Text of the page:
So how effective is the southern live oak compared to other trees in the urban canopy?
For one thing, it is considered a fast growing tree. And it has dense wood. Sam and Stan tell me that the wood weighs 70 lbs a cubic foot, wet. “Two of those weigh as much as a lot of people,” Sam says. This is a tree that puts on a lot of weight year by year.
It’s also a long lived tree, reaching 300 years under the right conditions. And it’s just large. By comparison, laurel oaks are also fast growing trees, and effective at sequestering carbon. But they live less than 100 years, and, while they get taller than live oaks, they have smaller mass. Over time, the live oak more effectively stores carbon.
A study of urban trees and carbon co-authored by the US Forest Service’s David Nowak places southern live oaks in the top echelon of trees in regards to carbon storage. Other large, fast growing, and long lived trees in our area include sweetgum and bald cypress.
Habitat for Plants
So far, we’ve looked at trees as organic components of an urban system. The UFMP places the highest value on trees that won’t cause damage or endanger lives during weather events, and that manage stormwater efficiently. But the urban forest is still a forest. It’s a community of living things, a habitat. And a large tree like a live oak is an ecosystem unto itself.
I’ve said that about a few plants, like milkweed, that are home to animal communities of plant consumers (monarch caterpillars, oleander aphids, milkweed bugs), and the predators that eat them (milkweed assassins, syrphid larvae, wasps). Live oaks, however, host their own plant communities as well.
Its combination of big, strong branches and a deeply furrowed bark invites a number of non-parasitic plants to rest on or take root on a live oak.
The first, and most famously associated with live oaks, is Spanish moss (Tillandsia usneoides). As I mentioned earlier, a sprawling live oak is an icon of the American southeast. That image is incomplete without, as historian Jonathan Lammers says, “Spanish moss hanging in the oh-so-perfectly artistic, Southern Gothic kind of way.”
Spanish moss is “an air plant, a bromeliad type plant that gets its nutrients from the air,” says Mindy. “So it’s not actually sinking roots into the tree and stealing nutrients or anything like that.”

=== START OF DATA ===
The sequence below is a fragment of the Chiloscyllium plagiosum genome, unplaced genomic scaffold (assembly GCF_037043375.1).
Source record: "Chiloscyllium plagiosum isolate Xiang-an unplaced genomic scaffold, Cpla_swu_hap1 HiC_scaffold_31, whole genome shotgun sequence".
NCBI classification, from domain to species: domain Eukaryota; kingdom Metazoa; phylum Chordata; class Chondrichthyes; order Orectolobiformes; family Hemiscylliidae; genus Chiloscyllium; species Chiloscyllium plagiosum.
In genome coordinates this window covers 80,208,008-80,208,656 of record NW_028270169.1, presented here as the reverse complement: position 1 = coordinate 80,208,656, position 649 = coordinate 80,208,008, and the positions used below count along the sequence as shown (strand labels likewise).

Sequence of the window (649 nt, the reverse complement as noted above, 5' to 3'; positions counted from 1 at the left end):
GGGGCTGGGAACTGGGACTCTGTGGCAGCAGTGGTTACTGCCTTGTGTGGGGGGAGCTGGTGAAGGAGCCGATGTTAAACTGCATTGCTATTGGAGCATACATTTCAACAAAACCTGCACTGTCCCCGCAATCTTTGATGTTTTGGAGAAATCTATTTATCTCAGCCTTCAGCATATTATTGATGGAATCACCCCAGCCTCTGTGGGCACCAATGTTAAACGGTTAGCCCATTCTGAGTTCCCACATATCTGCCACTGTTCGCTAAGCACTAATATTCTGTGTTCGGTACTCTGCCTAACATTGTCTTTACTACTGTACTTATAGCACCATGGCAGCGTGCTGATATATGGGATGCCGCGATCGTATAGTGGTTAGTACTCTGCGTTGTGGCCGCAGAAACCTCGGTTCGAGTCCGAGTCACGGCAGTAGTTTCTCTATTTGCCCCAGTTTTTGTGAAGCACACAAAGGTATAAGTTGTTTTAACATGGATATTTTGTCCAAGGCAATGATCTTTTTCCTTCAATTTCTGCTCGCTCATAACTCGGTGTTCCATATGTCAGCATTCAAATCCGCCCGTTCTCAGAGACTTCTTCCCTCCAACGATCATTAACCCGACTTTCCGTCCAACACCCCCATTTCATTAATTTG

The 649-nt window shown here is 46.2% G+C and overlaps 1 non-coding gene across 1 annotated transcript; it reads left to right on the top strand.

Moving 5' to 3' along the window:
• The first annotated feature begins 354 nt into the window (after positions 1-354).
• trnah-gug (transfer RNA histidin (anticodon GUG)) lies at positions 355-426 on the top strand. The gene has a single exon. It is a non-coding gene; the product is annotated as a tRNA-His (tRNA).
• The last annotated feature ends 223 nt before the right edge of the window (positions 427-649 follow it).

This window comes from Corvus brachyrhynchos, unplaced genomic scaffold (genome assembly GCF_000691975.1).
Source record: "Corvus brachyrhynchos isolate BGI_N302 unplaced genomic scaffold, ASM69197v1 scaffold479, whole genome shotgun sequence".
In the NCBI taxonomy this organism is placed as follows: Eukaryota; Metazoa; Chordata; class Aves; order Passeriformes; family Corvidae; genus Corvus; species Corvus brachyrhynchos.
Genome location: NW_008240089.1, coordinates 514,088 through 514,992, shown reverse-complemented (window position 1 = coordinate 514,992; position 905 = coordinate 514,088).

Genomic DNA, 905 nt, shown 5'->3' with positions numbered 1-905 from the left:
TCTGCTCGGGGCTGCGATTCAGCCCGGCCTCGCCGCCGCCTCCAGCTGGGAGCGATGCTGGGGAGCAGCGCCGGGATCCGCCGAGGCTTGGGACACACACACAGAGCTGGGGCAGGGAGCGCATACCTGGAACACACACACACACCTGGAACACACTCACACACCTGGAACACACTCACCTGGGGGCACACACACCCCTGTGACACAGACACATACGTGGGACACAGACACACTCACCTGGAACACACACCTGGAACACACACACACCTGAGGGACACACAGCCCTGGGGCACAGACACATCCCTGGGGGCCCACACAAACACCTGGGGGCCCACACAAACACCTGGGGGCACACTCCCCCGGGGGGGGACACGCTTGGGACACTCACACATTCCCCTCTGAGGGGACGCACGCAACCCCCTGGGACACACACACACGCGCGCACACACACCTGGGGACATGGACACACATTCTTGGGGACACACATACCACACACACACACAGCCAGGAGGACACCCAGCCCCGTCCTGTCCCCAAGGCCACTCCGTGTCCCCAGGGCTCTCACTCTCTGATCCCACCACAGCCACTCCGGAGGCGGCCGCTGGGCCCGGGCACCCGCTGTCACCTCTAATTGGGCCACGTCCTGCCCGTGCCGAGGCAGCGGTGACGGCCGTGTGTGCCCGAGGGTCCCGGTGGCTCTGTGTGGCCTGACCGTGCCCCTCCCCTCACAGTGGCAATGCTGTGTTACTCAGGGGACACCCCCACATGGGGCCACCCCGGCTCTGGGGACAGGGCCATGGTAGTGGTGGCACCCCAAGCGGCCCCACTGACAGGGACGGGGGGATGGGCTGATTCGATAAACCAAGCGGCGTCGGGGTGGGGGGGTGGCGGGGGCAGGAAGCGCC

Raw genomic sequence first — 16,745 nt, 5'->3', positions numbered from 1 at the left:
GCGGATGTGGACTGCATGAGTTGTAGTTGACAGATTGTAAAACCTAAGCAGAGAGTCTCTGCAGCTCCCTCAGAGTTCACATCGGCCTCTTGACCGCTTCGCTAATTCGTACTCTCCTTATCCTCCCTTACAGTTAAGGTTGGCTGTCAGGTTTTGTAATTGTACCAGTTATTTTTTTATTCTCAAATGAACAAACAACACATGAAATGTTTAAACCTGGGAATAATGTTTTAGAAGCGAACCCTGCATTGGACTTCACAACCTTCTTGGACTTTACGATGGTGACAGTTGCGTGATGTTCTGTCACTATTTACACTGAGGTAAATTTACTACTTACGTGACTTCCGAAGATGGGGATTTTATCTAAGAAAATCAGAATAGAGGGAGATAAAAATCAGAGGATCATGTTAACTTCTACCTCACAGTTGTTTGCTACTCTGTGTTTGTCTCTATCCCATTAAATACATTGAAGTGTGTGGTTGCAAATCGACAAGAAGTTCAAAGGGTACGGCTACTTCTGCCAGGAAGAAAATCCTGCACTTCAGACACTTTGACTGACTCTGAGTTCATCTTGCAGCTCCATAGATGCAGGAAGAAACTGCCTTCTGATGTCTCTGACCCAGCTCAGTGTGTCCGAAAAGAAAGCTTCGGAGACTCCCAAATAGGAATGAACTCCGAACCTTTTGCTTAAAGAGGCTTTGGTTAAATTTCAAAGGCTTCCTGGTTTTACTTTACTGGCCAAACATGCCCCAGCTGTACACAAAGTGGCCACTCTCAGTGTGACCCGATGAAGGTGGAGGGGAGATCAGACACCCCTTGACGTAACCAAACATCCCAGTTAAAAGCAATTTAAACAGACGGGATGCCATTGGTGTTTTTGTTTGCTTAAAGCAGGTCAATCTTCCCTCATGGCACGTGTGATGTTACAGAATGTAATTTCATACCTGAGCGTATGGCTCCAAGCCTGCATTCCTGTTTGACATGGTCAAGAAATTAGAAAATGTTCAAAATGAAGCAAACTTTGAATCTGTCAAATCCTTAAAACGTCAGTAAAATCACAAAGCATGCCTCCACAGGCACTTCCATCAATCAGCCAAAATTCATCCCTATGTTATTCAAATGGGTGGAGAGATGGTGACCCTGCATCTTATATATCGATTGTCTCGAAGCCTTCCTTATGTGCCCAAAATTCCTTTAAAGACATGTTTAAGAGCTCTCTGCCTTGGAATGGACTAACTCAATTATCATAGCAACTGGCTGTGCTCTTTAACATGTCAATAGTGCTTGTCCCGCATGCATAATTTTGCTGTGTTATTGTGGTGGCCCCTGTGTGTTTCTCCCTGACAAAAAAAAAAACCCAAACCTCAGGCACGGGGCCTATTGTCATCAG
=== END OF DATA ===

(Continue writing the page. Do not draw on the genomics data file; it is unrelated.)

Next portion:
It’s a plant that gets a bad rap. On a tree with weaker wood, it can accumulate and weaken limbs. It can become especially hazardous after a good rain, when the moss gets heavier. Spanish moss can also block out photosynthesizing leaves.
Many of us have an aversion to this plant because of its reputation as a stronghold for chiggers and other creepy-crawlies. Others dismiss this as nonsense. Doing a quick bit of internet research, you can see that this debate remains unsettled. One common theory is that chiggers enter Spanish moss once it falls to the ground. However, you can see in the video above that birds appear to be foraging in Spanish moss, and so there’s likely something living in there.
The other plant that predominates on the branches of live oaks is the resurrection fern (Pleopeltis polypodioides). They’re so named because they appear to die off in the winter, turning brown and shriveled. They’re adapted to do this when there’s not available water, as we saw during our recent drought. When they receive water again, they rehydrate and turn green.
None of this affects the live oak.
“They’re just kind of living on the bark,” Mindy says, a “symbiotic, friendly relationship.”
The next plant we’ll cover is the embodiment of symbiosis. Lichens not only benefit from the space provided by the tree, but from a relationship with algae and fungi on the bark.
“The algae produces food for photosynthesis,” says Stan Rosenthal, “and the fungus helps it live better and collect nutrients better.”
Vines and other Plants
As it is with many trees in our area, live oaks can become wrapped in a number of different vines. Virginia creeper, smilax, poison ivy, all the usual suspects are represented.
What’s a little more unusual is that small trees or flowers are known to sprout from the crotch of the tree. Enough dirt might gather there to let a small root system establish itself.
Habitat for Animals
Walking through a park, you may notice birds or squirrels in the branches of a live oak. You may see a bird’s nest. When we visit the Tallahassee Museum, we spend time trying to spot bobcats and foxes lying inconspicuously on long live oak branches. It always makes me think about the animals I might be walking under when I’m out in the forest. The large structure of a live oak makes it an ideal shelter for these larger animals. To see the tree’s larger value to wildlife, though, we look a little closer.
Many of those birds are hunting for food. And live oaks are full of food.
“They also host 500-plus species of insect larvae, caterpillars, which are super-valuable to our songbirds that eat insects exclusively.” Mindy says. “In addition to being hosts to those animals themselves.”